- Atlus
  - Capcom
  - Cave
  - Falcom
  - Irem
  - Konami
  - Microsoft
  - Namco Bandai
  - Nintendo
  - Nippon Ichi
  - Grasshopper
  - Sega
  - Sony
  - Square Enix
  - Western Games

  - Castlevania
  - Chrono
  - Dragon Quest
  - Final Fantasy
  - Kingdom Hearts
  - Mana
  - Mario
  - Megami Tensei
  - Mega Man
  - Metal Gear
  - Resident Evil
  - SaGa
  - Silent Hill
  - Sonic
  - Star Ocean
  - Street Fighter
  - Suikoden
  - Tales
  - Ys
  - Zelda

  - Masashi Hamauzu
  - Norihiko Hibino
  - Kenji Ito
  - Noriyuki Iwadare
  - Koji Kondo
  - Yuzo Koshiro
  - Shoji Meguro
  - Yasunori Mitsuda
  - Manabu Namiki
  - Hitoshi Sakimoto
  - Motoi Sakuraba
  - Tenpei Sato
  - Yoko Shimomura
  - Koichi Sugiyama
  - Masafumi Takada
  - Nobuo Uematsu
  - Michiru Yamane
  - Akira Yamaoka

Home Contact Us Top


Fighters Megamix Soundtrack :: Review by Chris

Fighters Megamix Soundtrack Album Title: Fighters Megamix Soundtrack
Record Label: Toshiba EMI
Catalog No.: TYCY-5550/1
Release Date: March 26, 1997
Purchase: Buy at eBay


In an attempt to popularise the Saturn, Sega released the acclaimed crossover fighting game Fighters Megamix in 1996. It featured the complete cast of Virtua Fighter 2 and Fighters Vipers, as well as a number of guest appearances. The soundtrack, led by Takenobu Mitsuyoshi, featured some original music, but mainly featured reprises of existing arrangements of other fighting scores...


The majority of the Fighters Megamix Soundtrack features reprises of tracks featured in the Saturn versions of Fighting Vipers and Virtua Fighter 2, given the ported cast from each game. The featured soundtracks are likeable, but not exceptional. The Fighting Vipers offerings range from the gritty guitar-punctuated "Bahn" to the lively keyboard-decorated "Raxel"; the tracks have an energetic and modern feel throughout, though suffer a little from derivative qualities and lack of variety. The Virtua Fighter 2 stage themes are also rock-focused, though is quite a bit less impressive in terms of compositional refinement and is only mildly enhanced with its Saturn treatment. The score nevertheless offers some melodic gems such as "Man of the Fist" to exotic excursions such as "Mountain Hermit Shun Di".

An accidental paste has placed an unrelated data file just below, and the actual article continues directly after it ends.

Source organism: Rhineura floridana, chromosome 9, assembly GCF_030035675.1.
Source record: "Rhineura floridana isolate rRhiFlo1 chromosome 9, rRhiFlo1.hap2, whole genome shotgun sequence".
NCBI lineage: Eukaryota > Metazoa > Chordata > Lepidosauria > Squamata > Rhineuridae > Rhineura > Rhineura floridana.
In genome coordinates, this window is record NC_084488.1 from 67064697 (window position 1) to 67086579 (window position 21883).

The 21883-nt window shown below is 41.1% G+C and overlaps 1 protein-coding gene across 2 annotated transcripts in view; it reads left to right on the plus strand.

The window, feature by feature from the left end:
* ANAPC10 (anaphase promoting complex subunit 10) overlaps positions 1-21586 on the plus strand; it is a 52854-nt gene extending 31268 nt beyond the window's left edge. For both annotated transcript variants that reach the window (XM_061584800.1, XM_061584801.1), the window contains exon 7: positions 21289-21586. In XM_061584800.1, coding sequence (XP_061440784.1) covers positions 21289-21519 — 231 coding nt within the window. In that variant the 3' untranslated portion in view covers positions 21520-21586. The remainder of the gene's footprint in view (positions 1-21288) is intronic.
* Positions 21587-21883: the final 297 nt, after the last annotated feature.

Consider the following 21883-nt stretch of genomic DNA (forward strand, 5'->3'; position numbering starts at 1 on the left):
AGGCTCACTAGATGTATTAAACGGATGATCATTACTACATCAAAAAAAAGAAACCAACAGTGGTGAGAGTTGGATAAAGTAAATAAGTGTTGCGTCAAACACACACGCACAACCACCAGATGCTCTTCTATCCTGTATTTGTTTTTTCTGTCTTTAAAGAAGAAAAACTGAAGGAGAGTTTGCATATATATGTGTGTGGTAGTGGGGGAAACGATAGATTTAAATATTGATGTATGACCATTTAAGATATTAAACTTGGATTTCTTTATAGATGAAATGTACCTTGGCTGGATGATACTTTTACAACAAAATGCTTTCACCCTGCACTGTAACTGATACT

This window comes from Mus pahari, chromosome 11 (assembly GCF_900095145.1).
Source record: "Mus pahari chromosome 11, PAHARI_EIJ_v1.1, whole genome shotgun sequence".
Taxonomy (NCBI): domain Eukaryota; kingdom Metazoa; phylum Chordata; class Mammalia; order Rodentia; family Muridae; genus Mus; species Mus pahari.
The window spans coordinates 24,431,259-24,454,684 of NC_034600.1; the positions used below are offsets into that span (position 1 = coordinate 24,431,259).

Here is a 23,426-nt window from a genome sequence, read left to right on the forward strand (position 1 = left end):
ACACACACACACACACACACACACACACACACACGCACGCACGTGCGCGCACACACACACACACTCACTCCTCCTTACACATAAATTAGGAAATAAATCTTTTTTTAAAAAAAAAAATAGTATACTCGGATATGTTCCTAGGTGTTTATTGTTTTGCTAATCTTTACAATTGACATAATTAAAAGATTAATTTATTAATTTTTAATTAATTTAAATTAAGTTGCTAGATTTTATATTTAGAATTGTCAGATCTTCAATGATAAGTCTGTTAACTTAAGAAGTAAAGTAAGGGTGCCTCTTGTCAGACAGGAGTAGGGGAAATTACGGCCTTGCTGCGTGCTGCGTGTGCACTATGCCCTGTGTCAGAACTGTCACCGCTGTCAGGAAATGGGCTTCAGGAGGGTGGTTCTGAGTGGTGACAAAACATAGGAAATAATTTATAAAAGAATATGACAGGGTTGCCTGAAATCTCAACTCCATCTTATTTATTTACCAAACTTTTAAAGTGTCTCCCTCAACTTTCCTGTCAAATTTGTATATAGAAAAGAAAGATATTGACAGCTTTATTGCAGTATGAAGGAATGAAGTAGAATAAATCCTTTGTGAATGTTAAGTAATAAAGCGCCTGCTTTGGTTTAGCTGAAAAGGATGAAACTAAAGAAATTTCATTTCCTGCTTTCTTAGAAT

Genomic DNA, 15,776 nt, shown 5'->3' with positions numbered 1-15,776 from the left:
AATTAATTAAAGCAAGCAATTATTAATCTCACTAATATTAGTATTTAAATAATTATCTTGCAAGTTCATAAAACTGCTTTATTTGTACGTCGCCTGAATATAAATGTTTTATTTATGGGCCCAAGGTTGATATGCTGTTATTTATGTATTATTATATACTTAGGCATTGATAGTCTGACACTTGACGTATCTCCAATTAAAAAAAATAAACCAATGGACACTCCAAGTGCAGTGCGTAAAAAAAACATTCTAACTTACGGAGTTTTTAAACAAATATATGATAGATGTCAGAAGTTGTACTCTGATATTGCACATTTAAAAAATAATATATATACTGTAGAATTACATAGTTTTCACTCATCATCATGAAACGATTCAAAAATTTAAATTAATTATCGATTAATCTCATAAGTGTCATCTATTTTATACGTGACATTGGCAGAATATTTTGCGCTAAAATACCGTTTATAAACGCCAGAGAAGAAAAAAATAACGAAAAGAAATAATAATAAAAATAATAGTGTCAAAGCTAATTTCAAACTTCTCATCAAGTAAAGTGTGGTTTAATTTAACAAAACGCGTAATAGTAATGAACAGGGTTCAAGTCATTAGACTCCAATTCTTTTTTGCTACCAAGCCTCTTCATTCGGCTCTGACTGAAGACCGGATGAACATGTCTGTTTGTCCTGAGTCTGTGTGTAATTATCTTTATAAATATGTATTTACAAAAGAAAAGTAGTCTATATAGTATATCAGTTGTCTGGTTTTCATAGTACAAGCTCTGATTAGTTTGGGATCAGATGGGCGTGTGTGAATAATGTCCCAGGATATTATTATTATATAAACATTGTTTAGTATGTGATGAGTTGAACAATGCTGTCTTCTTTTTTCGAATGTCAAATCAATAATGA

Unfortunately, the reuse of these scores is problematic for many reasons. First of all, Fighters Megamix offers little original value for gamers and album collectors who have already experienced the Virtua Fighter 2 and Fighting Vipers soundtracks. Worse still, the two soundtracks aren't presented effectively here. All the Fighting Vipers tracks are short versions, cut after 1:16, meaning their full development doesn't shine. Furthermore, the compositions from both games aren't integrated properly with the rest of the album and are included after the ending themes. The Virtua Fighter 2 soundtrack feels especially tagged on, since the entire second disc is dedicated to it, albeit without the non-stage themes that completed its individual album release.

The Fighters Megamix soundtrack does feature a number of original themes, but they're not worthwhile ones. Menu themes such as "Name Entry", "Ranking", and "Fighters Megamix" are acceptable in context, but are too brief and bland to appeal otherwise. It is also difficult to feel excited about the nine ending themes; though a little more fleshed-out than most fighting ending themes, the majority are just very vanilla rock, pop, or orchestral imitations lacking the strong melodies and clear focus of the stage themes. There is also a vocal theme based off Rent A Hero for those who enjoy Takenobu Mitsuyoshi's voice. This track has since been reused on the Vermilion vs Rent A Hero Original Soundtrack.


The Fighters Megamix Soundtrack is an example of a crossover soundtrack done badly. The Fighting Vipers and Virtua Fighter 2 tracks really needed novel arrangements and proper integration into the rest of the score to shine. The final album feels more like three lacking soundtracks jammed into one album than a cohesive and fulfilling overall experience. The result is better in-game, but still could have been more inspired.

Overall Score: 4/10